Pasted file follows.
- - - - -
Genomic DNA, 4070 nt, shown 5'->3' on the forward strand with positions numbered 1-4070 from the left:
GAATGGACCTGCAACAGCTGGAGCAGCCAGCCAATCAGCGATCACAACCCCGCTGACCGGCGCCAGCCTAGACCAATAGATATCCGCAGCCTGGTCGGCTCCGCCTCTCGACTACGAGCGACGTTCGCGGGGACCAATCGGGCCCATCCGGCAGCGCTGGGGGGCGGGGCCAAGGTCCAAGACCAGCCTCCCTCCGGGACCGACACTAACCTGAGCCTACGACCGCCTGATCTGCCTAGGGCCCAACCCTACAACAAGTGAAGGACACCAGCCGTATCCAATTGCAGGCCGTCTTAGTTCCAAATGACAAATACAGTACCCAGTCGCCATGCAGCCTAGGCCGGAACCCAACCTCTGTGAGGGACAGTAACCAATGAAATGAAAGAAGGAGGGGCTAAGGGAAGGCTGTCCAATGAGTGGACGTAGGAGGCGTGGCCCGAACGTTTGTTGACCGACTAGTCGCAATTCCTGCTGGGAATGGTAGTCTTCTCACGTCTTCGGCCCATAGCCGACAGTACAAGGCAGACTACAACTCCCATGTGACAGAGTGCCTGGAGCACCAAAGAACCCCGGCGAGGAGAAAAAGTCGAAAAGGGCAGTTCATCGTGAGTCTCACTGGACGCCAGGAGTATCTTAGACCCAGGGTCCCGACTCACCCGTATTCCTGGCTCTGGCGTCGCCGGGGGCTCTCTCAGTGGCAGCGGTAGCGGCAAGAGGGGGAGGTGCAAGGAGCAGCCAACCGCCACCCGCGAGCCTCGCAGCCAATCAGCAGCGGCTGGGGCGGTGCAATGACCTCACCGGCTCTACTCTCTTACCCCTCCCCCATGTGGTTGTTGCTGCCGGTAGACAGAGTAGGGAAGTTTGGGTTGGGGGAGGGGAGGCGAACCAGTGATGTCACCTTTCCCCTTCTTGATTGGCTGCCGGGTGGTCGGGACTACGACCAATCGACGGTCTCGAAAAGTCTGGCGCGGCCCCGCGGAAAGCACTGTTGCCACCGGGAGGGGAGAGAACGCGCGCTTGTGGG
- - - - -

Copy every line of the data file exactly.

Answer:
Genomic DNA, 4070 nt, shown 5'->3' on the forward strand with positions numbered 1-4070 from the left:
GAATGGACCTGCAACAGCTGGAGCAGCCAGCCAATCAGCGATCACAACCCCGCTGACCGGCGCCAGCCTAGACCAATAGATATCCGCAGCCTGGTCGGCTCCGCCTCTCGACTACGAGCGACGTTCGCGGGGACCAATCGGGCCCATCCGGCAGCGCTGGGGGGCGGGGCCAAGGTCCAAGACCAGCCTCCCTCCGGGACCGACACTAACCTGAGCCTACGACCGCCTGATCTGCCTAGGGCCCAACCCTACAACAAGTGAAGGACACCAGCCGTATCCAATTGCAGGCCGTCTTAGTTCCAAATGACAAATACAGTACCCAGTCGCCATGCAGCCTAGGCCGGAACCCAACCTCTGTGAGGGACAGTAACCAATGAAATGAAAGAAGGAGGGGCTAAGGGAAGGCTGTCCAATGAGTGGACGTAGGAGGCGTGGCCCGAACGTTTGTTGACCGACTAGTCGCAATTCCTGCTGGGAATGGTAGTCTTCTCACGTCTTCGGCCCATAGCCGACAGTACAAGGCAGACTACAACTCCCATGTGACAGAGTGCCTGGAGCACCAAAGAACCCCGGCGAGGAGAAAAAGTCGAAAAGGGCAGTTCATCGTGAGTCTCACTGGACGCCAGGAGTATCTTAGACCCAGGGTCCCGACTCACCCGTATTCCTGGCTCTGGCGTCGCCGGGGGCTCTCTCAGTGGCAGCGGTAGCGGCAAGAGGGGGAGGTGCAAGGAGCAGCCAACCGCCACCCGCGAGCCTCGCAGCCAATCAGCAGCGGCTGGGGCGGTGCAATGACCTCACCGGCTCTACTCTCTTACCCCTCCCCCATGTGGTTGTTGCTGCCGGTAGACAGAGTAGGGAAGTTTGGGTTGGGGGAGGGGAGGCGAACCAGTGATGTCACCTTTCCCCTTCTTGATTGGCTGCCGGGTGGTCGGGACTACGACCAATCGACGGTCTCGAAAAGTCTGGCGCGGCCCCGCGGAAAGCACTGTTGCCACCGGGAGGGGAGAGAACGCGCGCTTGTGGG